I couldn’t see my baby for a few days. I was afraid to see my baby a few days after that.  I was limp from the magnesium, afraid to hold her. My husband had to hold the breast pumps to my chest as the hospital taught us to pump, encouraged me to breast feed. They loved our daughter. They held her when we couldn’t, updated us regularly, fed her donated breast milk. This was not what I had read in the books. The OB fought for a vaginal birth until it was absolutely impossible – despite the prolapse, despite the preeclampsia. She gave me 6 hours, while nurses rocked my body back and forth every time our daughter’s heart rate dropped, lookin for a stable position. It was the meconium that made us go into emergency mode. At one point, the NICU Doctor came down into my room and thanked us for coming in when we did. I know what he was really saying. He was very kind to communicate it the way he did – with a true thank you and no judgement. 

I was wracked with guilt. My “preferences” almost killed us. I did NOT listen to my body because I had brainwashed myself into believing that a good birth, a good chance at life for my beloved baby only meant an interventionless home birth type. 

The language of birth is SO fraught with judgement. Natural birth means vaginal only. But natural births also result in death of the mother, of the baby – something many doctors reminded me of when we got out of the hospital, saying “just imagine if it was 100 years ago…” Besides, isn’t everything on this Earth actually natural? What are we really saying with that language? How is that helpful? Unmedicated feels like a Medal of Honor, feels like a promise that the baby will have the HEALTHIEST life. This might be true, but also, being alive is health too sometimes. 

And, of course, birth trauma doesn’t end after birth. My anxiety about being on any medication during pregnancy put me in the position to be on more medication than I have ever been on in my life. Finally, we found meds that worked, but I had to take them 2 times per day. I was afraid of forgetting, afraid of taking too many by accident. I wanted to come off them and also was afraid to come off them. I had anxiety about taking my blood pressure – a “bad” reading could destroy my day, flinging me back into PTSD. I was afraid to be alone with my baby incase I “dropped dead.” I was afraid to exercise, afraid to go for walks away from home, afraid to drive because any change in my pulse spun me out into physical tremors and intense anxiety. I was afraid of the night because that is when my blood pressure became the most unstable and would have me dosed again with MAG, as they called it.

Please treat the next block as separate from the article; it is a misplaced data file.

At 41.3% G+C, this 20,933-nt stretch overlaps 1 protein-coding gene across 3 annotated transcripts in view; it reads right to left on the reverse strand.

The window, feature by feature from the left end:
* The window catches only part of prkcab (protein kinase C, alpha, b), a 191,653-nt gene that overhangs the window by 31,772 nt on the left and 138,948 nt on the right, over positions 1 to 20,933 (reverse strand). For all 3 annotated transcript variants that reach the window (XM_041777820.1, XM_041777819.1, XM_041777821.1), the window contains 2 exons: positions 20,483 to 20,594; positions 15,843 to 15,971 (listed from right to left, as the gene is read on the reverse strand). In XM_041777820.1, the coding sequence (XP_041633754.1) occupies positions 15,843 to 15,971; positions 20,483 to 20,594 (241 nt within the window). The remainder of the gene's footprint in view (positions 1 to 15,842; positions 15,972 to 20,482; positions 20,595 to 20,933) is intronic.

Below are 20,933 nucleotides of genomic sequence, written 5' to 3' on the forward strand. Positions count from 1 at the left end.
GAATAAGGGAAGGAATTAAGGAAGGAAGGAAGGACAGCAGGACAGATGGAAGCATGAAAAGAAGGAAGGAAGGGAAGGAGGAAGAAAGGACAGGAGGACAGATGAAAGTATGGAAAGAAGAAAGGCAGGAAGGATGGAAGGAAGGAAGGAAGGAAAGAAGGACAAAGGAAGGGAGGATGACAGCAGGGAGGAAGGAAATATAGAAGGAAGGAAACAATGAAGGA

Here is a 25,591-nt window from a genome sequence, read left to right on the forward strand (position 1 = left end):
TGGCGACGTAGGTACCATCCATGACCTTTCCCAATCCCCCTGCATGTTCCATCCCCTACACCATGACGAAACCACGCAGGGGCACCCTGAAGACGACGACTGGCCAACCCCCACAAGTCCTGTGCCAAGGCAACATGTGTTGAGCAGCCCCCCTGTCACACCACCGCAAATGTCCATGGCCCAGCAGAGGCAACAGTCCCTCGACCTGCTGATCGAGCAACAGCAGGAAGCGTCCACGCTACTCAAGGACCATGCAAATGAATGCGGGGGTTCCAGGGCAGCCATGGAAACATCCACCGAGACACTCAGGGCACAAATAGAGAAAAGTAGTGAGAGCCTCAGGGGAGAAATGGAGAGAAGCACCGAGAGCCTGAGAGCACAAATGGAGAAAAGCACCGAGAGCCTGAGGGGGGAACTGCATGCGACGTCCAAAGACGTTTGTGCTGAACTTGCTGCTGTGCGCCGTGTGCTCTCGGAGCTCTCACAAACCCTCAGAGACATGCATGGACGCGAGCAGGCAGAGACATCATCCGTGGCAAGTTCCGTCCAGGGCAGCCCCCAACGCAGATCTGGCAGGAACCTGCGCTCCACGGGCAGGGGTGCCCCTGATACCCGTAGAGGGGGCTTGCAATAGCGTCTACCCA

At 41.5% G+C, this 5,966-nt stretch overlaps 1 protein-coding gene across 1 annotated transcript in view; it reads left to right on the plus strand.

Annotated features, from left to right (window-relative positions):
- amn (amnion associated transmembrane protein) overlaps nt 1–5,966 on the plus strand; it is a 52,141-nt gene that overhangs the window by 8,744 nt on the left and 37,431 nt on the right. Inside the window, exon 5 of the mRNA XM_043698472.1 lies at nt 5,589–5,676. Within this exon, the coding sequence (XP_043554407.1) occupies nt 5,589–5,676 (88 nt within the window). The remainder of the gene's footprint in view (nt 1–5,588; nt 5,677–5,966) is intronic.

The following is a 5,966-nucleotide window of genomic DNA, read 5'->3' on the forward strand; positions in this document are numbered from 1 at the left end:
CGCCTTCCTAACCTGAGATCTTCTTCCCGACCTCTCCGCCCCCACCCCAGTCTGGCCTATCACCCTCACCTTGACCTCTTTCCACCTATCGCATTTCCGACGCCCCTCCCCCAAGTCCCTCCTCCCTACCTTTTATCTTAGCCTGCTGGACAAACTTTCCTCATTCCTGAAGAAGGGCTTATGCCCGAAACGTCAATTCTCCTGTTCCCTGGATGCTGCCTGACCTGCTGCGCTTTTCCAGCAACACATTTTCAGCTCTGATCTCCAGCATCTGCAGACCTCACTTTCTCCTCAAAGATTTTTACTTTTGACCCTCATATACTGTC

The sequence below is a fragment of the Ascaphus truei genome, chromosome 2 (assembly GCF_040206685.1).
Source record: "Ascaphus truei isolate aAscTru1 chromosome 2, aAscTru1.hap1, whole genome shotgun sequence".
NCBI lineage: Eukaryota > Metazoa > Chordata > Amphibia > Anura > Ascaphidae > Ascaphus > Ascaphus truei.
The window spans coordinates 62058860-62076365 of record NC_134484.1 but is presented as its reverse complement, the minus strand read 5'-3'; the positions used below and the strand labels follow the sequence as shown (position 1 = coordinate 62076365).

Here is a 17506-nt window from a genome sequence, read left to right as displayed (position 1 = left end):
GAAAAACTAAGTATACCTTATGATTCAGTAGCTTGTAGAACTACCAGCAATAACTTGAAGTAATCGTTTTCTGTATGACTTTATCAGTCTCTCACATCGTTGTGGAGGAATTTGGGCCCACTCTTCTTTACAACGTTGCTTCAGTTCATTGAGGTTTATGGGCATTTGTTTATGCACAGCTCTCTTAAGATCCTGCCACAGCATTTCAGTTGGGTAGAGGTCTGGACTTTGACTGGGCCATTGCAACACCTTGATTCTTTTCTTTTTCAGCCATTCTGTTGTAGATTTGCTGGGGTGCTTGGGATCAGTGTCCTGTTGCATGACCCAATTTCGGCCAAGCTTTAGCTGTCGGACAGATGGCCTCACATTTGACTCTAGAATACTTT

I had the best team – 2 different therapists simultaneously, an incredible OBGyn, a lactation consultant, Pediatrician, General Practitioner D.O. And, even as I learned to trust that my body could hold me, that I could work through the fear, it was hard. Even as death felt farther away, its shadow felt close. I was afraid of my Spiritual Practices. I avoided my altar, was afraid to chant. All the things I leaned on in my pregnancy scared me now. It has taken over 4 months to get to the point where I am aware of what is likely real and what is in my head. It has taken this long because flashbacks and memory is intense. It has also taken me this long because for 7 months of my 41 week pregnancy, I felt something wrong with my body and was encouraged to ignore it… 

This is complicated because I am a holistic practitioner. Honestly, as I was leaving the hospital, I thought about quitting. I do believe in Āyurveda and in the holistic approach. But, I also see there is Identity politics here. There is cynicism, mistrust. It is warranted of course. Allopathy and hospitals are complicated places, but so is the home, so is the tub.

Nothing is black and white. That’s been the lesson for me. And, if ever it seems like it is, I know now these are the colors of bias and I should beware. I also know that if I am really going to embrace Yoga and Āyurveda and lean into their teachings that have held me for over 20 years, that tantra does not mean “natural” but an ability to alchemize with ALL of material reality as it truly is. 

Health is not static. It cannot be had. It fluctuates, exists on a spectrum and it’s RELATIVE. There is no such thing as “being healthy,” though there are things we can all do to align with health. That conundrum IS the practice, I’m learning again and again.